The updated memo should advise federal prosecutors against going after people for “crimes related to cannabis when those activities accord with relevant state law and a reasonable set of regulatory principles intended to promote safety and fairness,” the letter says.
A coalition of six U.S. senators are renewing their call for the Biden administration to deschedule marijuana and grant mass pardons for people with federal cannabis convictions, calling the Justice Department’s response to an earlier request for action “extraordinarily disappointing.”
In a letter that was sent to President Joe Biden, Attorney General Merrick Garland and Health and Human Services (HHS) Secretary Xavier Becerra on Wednesday, the senators made a dual request: first, that the attorney general work independently to remove cannabis from the Controlled Substances Act (CSA) and second, that the president issue mass clemency for people with non-violent federal marijuana convictions.
Sens. Elizabeth Warren (D-MA), Bernie Sanders (I-VT), Cory Booker (D-NJ), Ron Wyden (D-OR), Ed Markey (D-MA) and Kirsten Gillibrand (D-NY) signed the new letter. The senators said that DOJ took six months to respond to a previous October 2021 letter urging the attorney general to use his authority to unilaterally start the process of federally descheduling marijuana. The “half-page response” was “extraordinarily disappointing,” they wrote.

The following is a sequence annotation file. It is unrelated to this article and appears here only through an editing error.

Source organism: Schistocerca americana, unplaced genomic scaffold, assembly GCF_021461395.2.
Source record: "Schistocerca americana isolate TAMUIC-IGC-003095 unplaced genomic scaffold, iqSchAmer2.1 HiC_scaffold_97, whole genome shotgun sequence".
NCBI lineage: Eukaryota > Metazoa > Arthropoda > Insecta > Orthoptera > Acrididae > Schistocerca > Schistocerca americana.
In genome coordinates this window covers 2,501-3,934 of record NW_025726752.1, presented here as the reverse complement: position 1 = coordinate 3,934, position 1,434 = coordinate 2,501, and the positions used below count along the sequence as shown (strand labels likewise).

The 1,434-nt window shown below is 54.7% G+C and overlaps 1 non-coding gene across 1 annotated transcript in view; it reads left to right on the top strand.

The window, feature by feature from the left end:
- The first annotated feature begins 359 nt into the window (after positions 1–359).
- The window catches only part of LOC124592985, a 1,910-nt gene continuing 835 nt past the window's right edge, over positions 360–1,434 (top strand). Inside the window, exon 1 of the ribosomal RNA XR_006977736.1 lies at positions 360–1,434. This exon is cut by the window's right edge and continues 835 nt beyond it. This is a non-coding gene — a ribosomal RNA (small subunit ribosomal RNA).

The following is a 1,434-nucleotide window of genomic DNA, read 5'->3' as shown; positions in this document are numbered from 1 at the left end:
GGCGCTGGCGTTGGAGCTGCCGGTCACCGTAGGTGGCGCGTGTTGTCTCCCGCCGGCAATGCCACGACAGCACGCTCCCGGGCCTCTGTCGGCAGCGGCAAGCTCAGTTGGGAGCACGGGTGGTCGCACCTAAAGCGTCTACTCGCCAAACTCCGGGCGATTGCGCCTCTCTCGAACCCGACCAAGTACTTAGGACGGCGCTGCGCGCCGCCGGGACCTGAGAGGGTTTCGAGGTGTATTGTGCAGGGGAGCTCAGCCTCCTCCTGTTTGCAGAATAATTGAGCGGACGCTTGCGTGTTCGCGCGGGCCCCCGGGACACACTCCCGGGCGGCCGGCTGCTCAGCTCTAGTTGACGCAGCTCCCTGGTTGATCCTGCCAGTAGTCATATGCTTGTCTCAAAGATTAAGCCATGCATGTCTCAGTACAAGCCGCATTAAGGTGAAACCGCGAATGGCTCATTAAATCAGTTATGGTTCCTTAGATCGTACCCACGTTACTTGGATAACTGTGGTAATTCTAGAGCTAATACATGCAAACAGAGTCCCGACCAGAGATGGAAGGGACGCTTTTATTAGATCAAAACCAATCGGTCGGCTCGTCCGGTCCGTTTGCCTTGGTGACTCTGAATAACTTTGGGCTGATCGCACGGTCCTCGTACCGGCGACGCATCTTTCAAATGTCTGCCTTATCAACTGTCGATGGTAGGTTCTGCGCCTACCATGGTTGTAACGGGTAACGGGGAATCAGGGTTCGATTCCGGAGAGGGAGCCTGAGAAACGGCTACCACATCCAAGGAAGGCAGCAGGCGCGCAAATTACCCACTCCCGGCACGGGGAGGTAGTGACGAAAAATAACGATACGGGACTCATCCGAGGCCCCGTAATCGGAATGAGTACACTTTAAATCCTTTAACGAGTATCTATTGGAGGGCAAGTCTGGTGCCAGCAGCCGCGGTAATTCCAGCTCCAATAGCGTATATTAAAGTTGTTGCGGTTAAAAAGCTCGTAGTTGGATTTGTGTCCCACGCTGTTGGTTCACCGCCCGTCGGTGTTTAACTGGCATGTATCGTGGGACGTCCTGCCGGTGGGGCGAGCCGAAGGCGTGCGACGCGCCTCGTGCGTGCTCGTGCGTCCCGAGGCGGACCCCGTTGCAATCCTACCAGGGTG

Friday, June 17, 2022
As it became more and more clear in recent months that there weren't the votes in the Senate needed to pass any of the major federal marijuana legalization bills, federal reform discussions started to grow a bit boring. Whether and how the SAFE Banking bill might get enacted seemed to be the only story afoot, though that still remains a lively and important matter. But just in the last few days, a lot of notable news from both inside and outside the Beltway has started to make the federal reform landscape a lot more interesting for a lot of different reasons. As always, Marijuana Moment has these stories well covered, and here are links to its coverage: